Year Estonian
publications at all
Of them Assafrey
printing house
Ratio Assafrey other languages
prints
1862 65 6 9% 2
1863 67 10 15% 1
1864 70 11 16% -
1865 81 18 22% 4
1866 83 10 12% 5
1867 67 4 6% 4
1868 58 6 10% 8
1869 60 3 5% 3
1870 65 5 8% 4
1871 48 4 8% 2
1872 70 5 7% 6
1873 79 5 6% 4
1874 89 3 3% 2
1875 89 3 3% 2
1876 108 3 3% 4
1877 100 2 2% 3
1878 153 4 3% 2
1879 184 4 2% 5
1880 185 2 1% 4
1881 199 2 1% 5
1882 139 2 1% 3
1883 213 3 1% 2
1884 182 2 1% 1
1885 174 4 2% 1
1886 141 1 1% -


About 90 publications in Estonian were printed in the Assafrey printing house during his lifetime, some of which were re-publications. In the early years of its activity, Assafrey printed an average of nearly one sixth of Estonian-language print production (by number of titles): in 1863, 10, 1864 - 11 and 1865 in 18 publications. The latter remained the peak of Assafrey, when its share of printed publications rose to 22% of all Estonian-language print production.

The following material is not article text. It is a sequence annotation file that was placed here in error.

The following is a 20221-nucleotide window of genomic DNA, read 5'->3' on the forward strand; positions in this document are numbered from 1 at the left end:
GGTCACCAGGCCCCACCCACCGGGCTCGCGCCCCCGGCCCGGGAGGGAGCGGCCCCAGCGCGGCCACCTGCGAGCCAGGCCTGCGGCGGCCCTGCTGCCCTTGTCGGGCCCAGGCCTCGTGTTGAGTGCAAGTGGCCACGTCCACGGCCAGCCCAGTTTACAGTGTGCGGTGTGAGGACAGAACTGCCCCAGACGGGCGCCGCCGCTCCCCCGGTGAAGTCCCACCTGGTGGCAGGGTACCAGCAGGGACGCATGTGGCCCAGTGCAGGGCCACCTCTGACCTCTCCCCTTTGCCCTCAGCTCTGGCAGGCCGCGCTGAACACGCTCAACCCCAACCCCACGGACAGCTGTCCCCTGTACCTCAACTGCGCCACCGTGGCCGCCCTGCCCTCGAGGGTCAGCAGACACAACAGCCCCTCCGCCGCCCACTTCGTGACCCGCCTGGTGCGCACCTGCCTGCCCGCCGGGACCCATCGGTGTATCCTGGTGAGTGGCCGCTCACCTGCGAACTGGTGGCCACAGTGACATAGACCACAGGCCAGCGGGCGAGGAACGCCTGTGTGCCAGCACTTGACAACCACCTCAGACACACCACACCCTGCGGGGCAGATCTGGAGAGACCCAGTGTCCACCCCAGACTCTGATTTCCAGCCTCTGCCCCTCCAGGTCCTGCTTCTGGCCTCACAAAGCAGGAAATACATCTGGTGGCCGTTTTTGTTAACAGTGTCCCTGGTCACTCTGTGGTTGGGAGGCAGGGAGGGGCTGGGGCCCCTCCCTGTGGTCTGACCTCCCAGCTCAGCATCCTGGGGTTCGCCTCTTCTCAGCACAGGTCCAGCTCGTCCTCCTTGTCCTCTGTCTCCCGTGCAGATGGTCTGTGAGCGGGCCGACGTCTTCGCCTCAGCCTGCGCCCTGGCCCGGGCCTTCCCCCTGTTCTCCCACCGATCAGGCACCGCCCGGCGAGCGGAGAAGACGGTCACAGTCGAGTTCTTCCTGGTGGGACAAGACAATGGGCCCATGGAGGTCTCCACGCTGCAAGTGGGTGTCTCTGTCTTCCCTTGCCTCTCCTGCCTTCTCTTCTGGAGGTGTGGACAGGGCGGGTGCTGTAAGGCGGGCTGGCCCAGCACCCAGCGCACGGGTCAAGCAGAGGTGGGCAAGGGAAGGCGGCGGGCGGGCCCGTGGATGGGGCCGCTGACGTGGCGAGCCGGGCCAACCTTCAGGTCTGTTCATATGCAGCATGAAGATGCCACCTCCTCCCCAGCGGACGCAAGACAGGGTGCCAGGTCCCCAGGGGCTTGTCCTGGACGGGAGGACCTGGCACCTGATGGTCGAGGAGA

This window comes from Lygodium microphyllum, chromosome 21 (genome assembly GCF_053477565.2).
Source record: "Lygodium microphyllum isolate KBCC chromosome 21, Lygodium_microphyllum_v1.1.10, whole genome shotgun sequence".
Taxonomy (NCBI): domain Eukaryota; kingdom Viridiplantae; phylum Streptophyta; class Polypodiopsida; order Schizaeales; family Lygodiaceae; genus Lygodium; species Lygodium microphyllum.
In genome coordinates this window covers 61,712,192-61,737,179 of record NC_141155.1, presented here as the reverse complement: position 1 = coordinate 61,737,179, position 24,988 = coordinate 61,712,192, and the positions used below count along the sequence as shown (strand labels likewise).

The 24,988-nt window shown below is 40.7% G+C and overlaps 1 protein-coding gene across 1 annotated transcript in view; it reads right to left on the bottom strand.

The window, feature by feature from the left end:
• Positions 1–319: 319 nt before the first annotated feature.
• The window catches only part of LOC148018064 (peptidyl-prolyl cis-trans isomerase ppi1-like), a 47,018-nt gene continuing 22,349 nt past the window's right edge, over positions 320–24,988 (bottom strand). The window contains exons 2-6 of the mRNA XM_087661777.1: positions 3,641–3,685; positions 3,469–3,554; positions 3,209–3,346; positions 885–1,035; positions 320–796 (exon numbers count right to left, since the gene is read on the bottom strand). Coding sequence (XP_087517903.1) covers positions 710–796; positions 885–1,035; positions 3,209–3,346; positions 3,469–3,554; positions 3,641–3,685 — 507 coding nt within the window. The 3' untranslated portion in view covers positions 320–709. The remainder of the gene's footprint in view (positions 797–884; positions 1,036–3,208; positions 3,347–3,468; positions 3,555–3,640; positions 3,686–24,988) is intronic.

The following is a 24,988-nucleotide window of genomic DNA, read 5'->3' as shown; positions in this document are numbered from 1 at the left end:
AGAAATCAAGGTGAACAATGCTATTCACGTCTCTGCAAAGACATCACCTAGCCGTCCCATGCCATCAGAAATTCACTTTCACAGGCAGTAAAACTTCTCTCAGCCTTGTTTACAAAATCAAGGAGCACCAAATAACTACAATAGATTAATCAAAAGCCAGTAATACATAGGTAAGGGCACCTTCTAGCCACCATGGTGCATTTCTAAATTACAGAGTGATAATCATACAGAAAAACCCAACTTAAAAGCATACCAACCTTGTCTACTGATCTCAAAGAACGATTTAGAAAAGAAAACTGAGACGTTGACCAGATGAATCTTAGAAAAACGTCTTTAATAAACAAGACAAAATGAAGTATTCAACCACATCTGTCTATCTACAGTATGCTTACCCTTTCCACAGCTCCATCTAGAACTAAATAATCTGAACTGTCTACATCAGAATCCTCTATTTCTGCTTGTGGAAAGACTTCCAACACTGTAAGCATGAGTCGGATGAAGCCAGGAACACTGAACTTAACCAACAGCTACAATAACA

Of the 83 Estonian-language publications of 1866, Assafrey had already received much less - 10 titles. 1867-868. The famine of the year was the cause of this great economic downturn, which is why the production of Estonian-language books decreased both as a whole and in Kuressaare. Assafrey apparently did not recover from the shock of the economic crisis, and his print shop showed a marked downward trend. The share of printing Estonian-language books decreased year by year, in which the relative isolation of Saaremaa probably also played a role.